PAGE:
351st Artillery-Engineer Division (Vietnam)

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351st Artillery Division
Active 1951-present
Country  Vietnam
Branch People's Army of Vietnam
Type Artillery/Combat Engineer
Size Division
Engagements

First Indochina War


Vietnam War

The 351st Artillery-Engineer Division or 351st Heavy Division (Vietnamese: Sư đoàn 351) was the first artillery and engineering division and one of the six original "Steel and Iron Divisions" of the Viet Minh. Formed on 27 May 1951 with assistance from the People's Republic of China,[1] it initially consisted of three regiments: 675th Artillery Regiment, 45th Artillery Regiment and 151st Military Engineer Regiment.

First Indochina War

Units from the 351st were attached to Viet Minh infantry divisions during the 1951/2 and 1952/3 campaigns in the T'ai country. In 1953 the People's Liberation Army supplied the 351st with up to 48 US 105mm howitzers captured from the defeated Nationalists and in the Korean War.[2]:151

At the end of November 1953, Engineer Regiment 151 was ordered to improve Route Provincale 41 between Sơn La and Tuần Giáo to support the buildup of Viet Minh forces around Điện Biên Phủ.[3]

The division fought during the Battle of Dien Bien Phu, hauling 200 dismantled artillery pieces up the hills and established positions overlooking the French fortress. Throughout the battle, it maintained a deadly rain of fire from its 75mm and 105mm howitzers while anti-aircraft artillery severely restricted French resupply and air drop missions.[4] The 105mm howitzers were divided into two sections, one positioned north-east of Strongpoint Beatrice and the other in the north of the valley, each gun had 217 men allocated to it of whom 118 were porters.[5]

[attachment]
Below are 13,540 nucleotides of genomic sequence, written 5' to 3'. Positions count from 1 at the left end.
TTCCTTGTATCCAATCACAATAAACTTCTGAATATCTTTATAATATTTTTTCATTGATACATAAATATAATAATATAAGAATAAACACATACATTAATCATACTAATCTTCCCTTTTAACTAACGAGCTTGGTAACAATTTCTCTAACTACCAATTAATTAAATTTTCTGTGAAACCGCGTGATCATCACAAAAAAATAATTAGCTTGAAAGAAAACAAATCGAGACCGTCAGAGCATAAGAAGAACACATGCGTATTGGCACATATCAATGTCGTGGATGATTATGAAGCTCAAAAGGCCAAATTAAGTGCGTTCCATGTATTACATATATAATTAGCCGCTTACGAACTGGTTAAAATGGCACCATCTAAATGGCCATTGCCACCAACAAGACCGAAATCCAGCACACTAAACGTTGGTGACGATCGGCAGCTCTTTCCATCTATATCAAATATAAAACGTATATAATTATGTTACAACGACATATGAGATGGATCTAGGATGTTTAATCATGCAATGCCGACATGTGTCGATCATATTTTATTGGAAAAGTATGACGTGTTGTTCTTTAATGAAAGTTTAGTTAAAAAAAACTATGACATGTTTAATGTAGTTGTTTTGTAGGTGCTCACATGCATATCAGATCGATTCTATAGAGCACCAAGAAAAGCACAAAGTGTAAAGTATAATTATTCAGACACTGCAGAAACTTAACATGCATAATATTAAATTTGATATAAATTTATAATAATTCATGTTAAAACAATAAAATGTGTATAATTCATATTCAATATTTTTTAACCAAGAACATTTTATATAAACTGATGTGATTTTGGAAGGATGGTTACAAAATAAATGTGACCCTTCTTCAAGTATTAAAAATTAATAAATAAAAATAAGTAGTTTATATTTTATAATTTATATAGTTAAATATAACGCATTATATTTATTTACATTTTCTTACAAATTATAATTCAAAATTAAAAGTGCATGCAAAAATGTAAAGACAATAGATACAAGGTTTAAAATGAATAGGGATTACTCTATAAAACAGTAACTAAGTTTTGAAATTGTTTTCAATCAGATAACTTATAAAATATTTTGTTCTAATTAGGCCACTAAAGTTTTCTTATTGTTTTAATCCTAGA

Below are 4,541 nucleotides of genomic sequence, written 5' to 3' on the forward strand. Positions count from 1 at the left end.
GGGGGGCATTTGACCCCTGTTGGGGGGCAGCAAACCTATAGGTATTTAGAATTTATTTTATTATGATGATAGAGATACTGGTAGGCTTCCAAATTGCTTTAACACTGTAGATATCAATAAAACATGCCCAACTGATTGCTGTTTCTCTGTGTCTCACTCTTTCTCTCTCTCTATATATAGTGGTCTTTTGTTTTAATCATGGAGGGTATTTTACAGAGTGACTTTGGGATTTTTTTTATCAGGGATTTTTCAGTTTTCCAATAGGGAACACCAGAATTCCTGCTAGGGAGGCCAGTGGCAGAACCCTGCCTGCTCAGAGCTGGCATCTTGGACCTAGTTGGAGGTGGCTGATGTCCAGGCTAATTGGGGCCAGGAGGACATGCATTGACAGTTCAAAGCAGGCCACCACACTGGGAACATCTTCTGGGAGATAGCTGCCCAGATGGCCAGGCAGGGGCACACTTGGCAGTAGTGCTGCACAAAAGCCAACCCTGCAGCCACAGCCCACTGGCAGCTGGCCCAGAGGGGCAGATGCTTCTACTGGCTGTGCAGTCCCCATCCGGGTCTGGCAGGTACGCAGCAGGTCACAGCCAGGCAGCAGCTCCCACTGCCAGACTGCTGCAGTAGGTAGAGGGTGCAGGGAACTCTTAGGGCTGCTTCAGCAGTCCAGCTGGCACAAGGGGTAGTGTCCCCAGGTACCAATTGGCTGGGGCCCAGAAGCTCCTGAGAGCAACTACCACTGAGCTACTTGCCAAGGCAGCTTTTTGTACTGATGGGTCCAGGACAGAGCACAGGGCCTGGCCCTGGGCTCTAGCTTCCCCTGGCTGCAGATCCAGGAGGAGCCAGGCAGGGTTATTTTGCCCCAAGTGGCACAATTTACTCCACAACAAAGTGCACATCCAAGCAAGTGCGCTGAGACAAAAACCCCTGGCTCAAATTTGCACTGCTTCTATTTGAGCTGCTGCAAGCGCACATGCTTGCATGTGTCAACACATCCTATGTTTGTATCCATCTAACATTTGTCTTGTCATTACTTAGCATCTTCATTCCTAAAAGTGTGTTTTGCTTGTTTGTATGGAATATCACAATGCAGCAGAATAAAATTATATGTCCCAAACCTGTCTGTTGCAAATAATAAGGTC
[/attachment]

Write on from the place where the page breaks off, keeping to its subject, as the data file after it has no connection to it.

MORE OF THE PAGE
In September 7, 1954, the division was bolstered with newly established 63rd Artillery Regiment and 67th Artillery Regiment. The 675th Regiment, however, was detached from the 351st and upgraded to 675th Artillery Division, consisted of three artillery regiments: 84th, 52nd and 56th.[6]

Vietnam War

In 1968, the division took part in the Battle of Khe Sanh. Of the 12,000 men, the division lost about 1000 due to B-52 bombings and napalm bombs [7]

Post Vietnam War

The division was later reorganized into PAVN Artillery Command, directing PAVN's Artillery Academy and holding nominal control over other artillery units [8]

Notable Members

References

  1. ^ Xiaobing Li, 'Voices from the Vietnam War: Stories from American, Asian, and Russian Veterans',University Press of Kentucky, 2010.
  2. ^ Windrow, Martin (2004). The Last Valley: Dien Bien Phu and the French Defeat in Vietnam. Orion Publishing Group. ISBN 0-297-84671-X. 
  3. ^ Windrow, p. 260.
  4. ^ Conboy, Bowra, and McCouaig, 'The NVA and Vietcong', Osprey Publishing, 1991, p.6
  5. ^ Windrow, p. 292
  6. ^ Military History Institute of Vietnam, 'Bộ Quốc phòng 1945-2000', Quân đội Nhân dân publisher, 2003, pp. 169-170
  7. ^ William L. Adams, 'Interviews with a Top North Vietnam Army General and Two Former Soldiers', June 12, 2006.
  8. ^ Conboy, Bowra, and McCouaig, 'The NVA and Vietcong', Osprey Publishing, 1991, p.47
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